r 



A 



Lesson Seven 



FOCUS: 

Character 
Development 



Novels trace the development of characters who encounter a series of 
challenges. Most characters contain a complex balance of virtues and vices. 
Internal and external forces require characters to question themselves, 
overcome fears, or reconsider dreams. The protagonist may undergo 
profound change. A close study of character development maps, in each 
character, the evolution of motivation, personality, and belief. The tension 
between a characters strengths and weaknesses keeps the reader guessing 
about what might happen next and the protagonist's eventual success or 
failure. 

Much of the older generation in The Joy Luck Club has undergone a 
transformation before they even come to America. Suyuan Woo has had to 
abandon two daughters during the war with Japan, a loss she never stops 
mourning. Lindo Jong concocts a clever story to extricate herself from an 
arranged and unhappy marriage. An-mei Hsu's mother has committed 
suicide, thereby allowing her daughter to learn how to speak for herself. 
They all attempt to redeem their lives through their daughters in America. 
We see most of the characters advance from childhood to adulthood, 
each trying to incorporate the wisdom and experience of her mother. No 
character is more thoroughly changed than June Woo, who learns a lesson 
in Chinese humility — accepting the gift of her mother's jade necklace — 
and, by novel's end, undertakes a journey to China to find the missing part 
of her mother's story. 



Discussion Activities 

Ask students to work with a partner. Assign a mother-daughter duo to each pair. 
One student will role-play the mother and the other student will role-play the 
daughter. For discussion, students should review the stories that "they" have told 
in the novel. Pairs should discuss their characters primary motivations, strengths, 
and weaknesses. Have they undergone change? In what way? Do they have 
characteristics they are unable to change? What are they and why? Have each 
pair report its findings to the class. 



Writing Exercise 



In 'American Translation," we encounter the daughters as adults. Write an 
argument, supported by quotations from the novel, to defend the following 
statement: Each daughter struggles to find balance between Chinese heritage and 
American values through marriage and professional careers. 



E3 Homework 



Have students read the next two chapters (pp. 213-252). Students should come 
to class with what they perceive to be the two most important turning points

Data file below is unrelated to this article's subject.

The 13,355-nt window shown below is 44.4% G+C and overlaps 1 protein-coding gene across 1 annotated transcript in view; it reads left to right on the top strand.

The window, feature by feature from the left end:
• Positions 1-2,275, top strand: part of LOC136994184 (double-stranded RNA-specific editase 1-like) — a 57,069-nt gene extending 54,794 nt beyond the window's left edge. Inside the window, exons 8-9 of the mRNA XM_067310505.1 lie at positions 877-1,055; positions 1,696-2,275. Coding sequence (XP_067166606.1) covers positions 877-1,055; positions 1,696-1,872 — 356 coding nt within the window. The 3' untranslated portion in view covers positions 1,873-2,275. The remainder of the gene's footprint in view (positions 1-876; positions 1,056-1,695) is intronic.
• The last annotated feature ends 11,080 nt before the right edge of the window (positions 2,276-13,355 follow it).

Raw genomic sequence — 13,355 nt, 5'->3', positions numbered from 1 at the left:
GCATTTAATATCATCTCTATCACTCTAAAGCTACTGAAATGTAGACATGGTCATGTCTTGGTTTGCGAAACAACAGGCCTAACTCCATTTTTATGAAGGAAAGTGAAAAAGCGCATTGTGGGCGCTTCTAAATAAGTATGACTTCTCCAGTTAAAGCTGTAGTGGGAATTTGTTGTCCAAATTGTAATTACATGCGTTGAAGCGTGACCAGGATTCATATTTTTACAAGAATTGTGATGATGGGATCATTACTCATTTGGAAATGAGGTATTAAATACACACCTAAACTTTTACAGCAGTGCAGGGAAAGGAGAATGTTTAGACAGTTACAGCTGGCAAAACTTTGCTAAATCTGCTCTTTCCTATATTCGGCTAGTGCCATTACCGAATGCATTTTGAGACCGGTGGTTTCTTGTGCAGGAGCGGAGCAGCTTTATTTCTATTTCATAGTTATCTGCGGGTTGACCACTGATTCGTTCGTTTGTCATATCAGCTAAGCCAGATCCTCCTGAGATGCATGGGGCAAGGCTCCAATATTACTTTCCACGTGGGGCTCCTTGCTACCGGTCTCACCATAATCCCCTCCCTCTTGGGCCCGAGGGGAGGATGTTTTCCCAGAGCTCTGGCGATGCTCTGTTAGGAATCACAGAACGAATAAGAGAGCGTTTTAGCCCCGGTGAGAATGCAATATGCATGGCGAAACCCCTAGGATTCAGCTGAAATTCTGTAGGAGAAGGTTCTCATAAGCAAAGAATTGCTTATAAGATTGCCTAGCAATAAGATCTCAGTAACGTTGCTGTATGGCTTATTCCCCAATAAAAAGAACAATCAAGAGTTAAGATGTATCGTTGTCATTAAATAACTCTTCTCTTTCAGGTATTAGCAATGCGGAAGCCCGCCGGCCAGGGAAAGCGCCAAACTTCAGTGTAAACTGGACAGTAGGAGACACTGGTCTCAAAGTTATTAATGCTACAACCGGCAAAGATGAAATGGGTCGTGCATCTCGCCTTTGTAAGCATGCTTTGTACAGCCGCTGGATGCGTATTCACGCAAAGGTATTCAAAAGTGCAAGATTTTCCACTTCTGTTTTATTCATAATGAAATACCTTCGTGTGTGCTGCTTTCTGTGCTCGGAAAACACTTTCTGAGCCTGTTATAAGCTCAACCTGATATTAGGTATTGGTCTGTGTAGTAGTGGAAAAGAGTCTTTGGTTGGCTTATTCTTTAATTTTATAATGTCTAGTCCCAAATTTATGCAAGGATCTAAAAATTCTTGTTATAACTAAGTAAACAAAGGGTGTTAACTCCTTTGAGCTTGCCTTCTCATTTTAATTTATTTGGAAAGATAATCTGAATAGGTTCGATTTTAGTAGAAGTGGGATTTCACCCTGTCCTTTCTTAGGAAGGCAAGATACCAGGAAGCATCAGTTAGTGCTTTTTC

thus far in the novel. 



I * THE BIG READ National Endowment for the Arts 




FOCUS: 

The Plot 
Unfolds 



The author crafts a plot structure to create expectations, increase suspense, 
and develop characters. The pacing of events can make a novel either 
predictable or riveting. Foreshadowing and flashbacks allow the author to 
defy the constraints of time. Sometimes an author can confound a simple 
plot by telling stories within stories. In a conventional work of fiction, the 
peak of the story's conflict — the climax — is followed by the resolution, or 
denouement, in which the effects of that climactic action are presented. 

In The Joy Luck Club, Amy Tan makes deliberate choices about how to 
structure and pace events while exploring how tradition, fate, memory, and 
change define the human condition. In this lesson, map the events of the 
narrative to assess the artistry of the storytelling. 

There are many turning points in The Joy Luck Club, but they do not 
always happen in the order we read them. Suyuan Woo leaves her babies on 
the road to Chungking. Lindo Jong escapes a dubious marriage. Rose 1 Isu 
Jordan learns to stand up to her husband. Ying-ying St. ( -lair aborts a child 
out of vengeance. And June Woo will go back to China to meet her sisters 
and discover the part of her that is truly Chinese. 



Discussion Activities 

Use the homework assignment from the last lesson to have students present 
the most important turning points in the novel. Ask them to refer to key 
passages from the story, explaining why these events are the most significant. Use 
this information for the next activity. 

In small groups, have students map a timeline that depicts the development of the 
story and the building of drama. This timeline should include the most significant 
turning points, but also examine lesser events that build tension. As students 
develop their timelines, they should define what they perceive to be 
the beginning, middle, and the end of the novel. Groups should present their 
timelines to the class. 



Ei Writing Exercise 



The novel is comprised of a series of self-contained stories. How does Tan